It is hard to conceive more inspiring goals for young scientists than to ensure sustainable food and energy supplies.

Will the coming “second machine age”, driven by advances in machine learning, create as many jobs as it destroys?

We can be certain that the world of work will change for the next generation. We will need to ensure that they are equipped with the skills they will need for this new world. In this context, a fair society will require massive redistribution to ensure that everyone has at least a living wage. This should be achieved by creating and upgrading public service jobs where the human element is crucial — especially carers for young and old.

Students carry out learning skills activities at the Al-Nasr secondary school in Sana’a Governorate, Yemen
Students carry out learning skills activities at the Al-Nasr secondary school in Sana’a Governorate, Yemen © UNICEF/UNI346679/Alansi

In my own special field of space, there is great scope for progress. But coping with climate change is a doddle compared to terraforming Mars. There is no Planet B. We must cherish our Earthly home.

Younger people are more engaged and anxious about long-term and global issues, and their activism gives ground for hope. There is no scientific impediment to a sustainable world. We live under the shadow of new risks but these can be minimised by responsible innovation, and by reprioritising the thrust of the world’s technological effort.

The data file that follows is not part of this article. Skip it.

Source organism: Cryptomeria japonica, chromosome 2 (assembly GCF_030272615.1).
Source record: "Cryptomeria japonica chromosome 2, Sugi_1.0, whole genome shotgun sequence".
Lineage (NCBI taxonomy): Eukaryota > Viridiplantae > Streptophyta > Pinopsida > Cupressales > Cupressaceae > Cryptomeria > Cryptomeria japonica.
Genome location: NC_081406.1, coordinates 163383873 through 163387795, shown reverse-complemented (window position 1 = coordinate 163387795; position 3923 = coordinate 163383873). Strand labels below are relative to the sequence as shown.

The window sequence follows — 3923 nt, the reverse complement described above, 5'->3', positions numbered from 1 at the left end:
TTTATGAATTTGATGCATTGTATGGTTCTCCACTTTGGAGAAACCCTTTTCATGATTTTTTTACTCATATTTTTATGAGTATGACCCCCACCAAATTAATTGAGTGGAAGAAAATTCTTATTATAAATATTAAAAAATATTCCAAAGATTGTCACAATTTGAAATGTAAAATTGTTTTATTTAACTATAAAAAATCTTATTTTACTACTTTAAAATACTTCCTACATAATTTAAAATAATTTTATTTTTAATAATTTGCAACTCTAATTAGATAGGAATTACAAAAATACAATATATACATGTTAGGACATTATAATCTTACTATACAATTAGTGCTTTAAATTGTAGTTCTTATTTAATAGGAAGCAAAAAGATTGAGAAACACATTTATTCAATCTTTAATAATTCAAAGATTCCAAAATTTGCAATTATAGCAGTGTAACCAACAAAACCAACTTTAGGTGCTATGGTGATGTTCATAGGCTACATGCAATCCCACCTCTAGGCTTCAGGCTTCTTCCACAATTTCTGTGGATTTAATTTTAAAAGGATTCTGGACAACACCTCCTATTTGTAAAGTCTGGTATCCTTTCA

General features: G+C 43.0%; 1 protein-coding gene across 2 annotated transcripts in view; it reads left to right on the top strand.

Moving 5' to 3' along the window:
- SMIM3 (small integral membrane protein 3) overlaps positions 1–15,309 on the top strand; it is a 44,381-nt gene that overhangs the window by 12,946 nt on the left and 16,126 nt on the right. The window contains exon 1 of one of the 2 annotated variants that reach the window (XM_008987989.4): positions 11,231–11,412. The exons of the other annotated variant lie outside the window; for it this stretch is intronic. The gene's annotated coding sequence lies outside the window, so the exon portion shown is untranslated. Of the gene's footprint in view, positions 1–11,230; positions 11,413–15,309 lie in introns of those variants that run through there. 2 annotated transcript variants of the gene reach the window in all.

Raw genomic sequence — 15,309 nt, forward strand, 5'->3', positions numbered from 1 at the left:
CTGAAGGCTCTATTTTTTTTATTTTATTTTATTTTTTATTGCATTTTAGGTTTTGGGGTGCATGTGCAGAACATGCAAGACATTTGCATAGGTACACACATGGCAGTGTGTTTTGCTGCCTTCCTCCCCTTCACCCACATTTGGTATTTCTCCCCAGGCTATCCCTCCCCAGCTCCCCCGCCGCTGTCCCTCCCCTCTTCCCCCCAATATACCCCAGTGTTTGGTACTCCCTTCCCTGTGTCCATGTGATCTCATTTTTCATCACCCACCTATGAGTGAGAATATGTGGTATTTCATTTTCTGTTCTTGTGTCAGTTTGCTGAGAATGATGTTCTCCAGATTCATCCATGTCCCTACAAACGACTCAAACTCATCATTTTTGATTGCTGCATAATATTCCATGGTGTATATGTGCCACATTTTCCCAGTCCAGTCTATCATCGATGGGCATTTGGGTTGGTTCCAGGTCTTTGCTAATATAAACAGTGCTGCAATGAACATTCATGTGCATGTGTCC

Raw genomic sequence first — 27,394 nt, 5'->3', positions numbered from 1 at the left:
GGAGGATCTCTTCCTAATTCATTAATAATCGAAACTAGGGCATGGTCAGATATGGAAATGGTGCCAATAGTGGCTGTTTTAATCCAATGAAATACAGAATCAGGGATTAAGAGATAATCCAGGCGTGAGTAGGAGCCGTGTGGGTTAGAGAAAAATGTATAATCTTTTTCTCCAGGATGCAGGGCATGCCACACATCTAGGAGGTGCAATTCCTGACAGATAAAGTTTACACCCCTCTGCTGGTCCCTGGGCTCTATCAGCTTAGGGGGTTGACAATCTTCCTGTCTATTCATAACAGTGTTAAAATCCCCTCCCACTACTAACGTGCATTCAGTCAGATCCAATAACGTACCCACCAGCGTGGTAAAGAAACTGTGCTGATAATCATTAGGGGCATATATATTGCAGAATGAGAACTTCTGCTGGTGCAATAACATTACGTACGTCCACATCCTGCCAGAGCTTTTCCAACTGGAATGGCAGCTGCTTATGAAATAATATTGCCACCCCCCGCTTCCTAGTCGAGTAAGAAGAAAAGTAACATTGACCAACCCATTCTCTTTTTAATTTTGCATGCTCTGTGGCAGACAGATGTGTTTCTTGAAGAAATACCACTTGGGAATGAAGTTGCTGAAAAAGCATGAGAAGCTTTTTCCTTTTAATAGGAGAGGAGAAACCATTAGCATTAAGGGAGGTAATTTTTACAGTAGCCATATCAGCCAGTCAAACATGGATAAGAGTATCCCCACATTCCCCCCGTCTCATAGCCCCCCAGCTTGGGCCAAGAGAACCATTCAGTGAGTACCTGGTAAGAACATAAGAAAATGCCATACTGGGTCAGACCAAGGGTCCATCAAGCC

We can be technological optimists. However, the intractable politics engender pessimism. The threats of potential shortages of food, water and natural resources — and transitioning to low carbon energy — cannot be solved by each nation separately. Politicians will not prioritise the global long-term measures needed to benefit people in remote parts of the world decades ahead, and deal with threats to climate and biodiversity, unless their inboxes keep these high on their agenda. Politicians will not prioritise these measures unless there is public clamour from their voters. Scientists must enhance this clamour.

The passengers on “spaceship Earth” are anxious and fractious. Their life-support system is vulnerable. But there is too little horizon-scanning. We need to think globally, rationally, and long term — empowered by 21st century technology but guided by values. We need to do all that now — and 2021’s summit meetings give the UK a unique opportunity. 

Global Britain can help mobilise the international community around a new vision that harnesses science, and the energy of the young, to build a safer, sustainable, just and equitable society.

The pandemic reminds us, forcefully, that we are all interconnected, and that science can be harnessed to achieve global goals. We can make the 21st century very different and so much better. Let’s start now!

Martin Rees
© Roger Harris

Lord Martin Rees is the UK’s Astronomer Royal. He is a former president of the Royal Society and Master of Trinity College, Cambridge. He is a co-founder of Cambridge’s Centre for the Study of Existential Risks.

Read his full essay on the Unicef website, here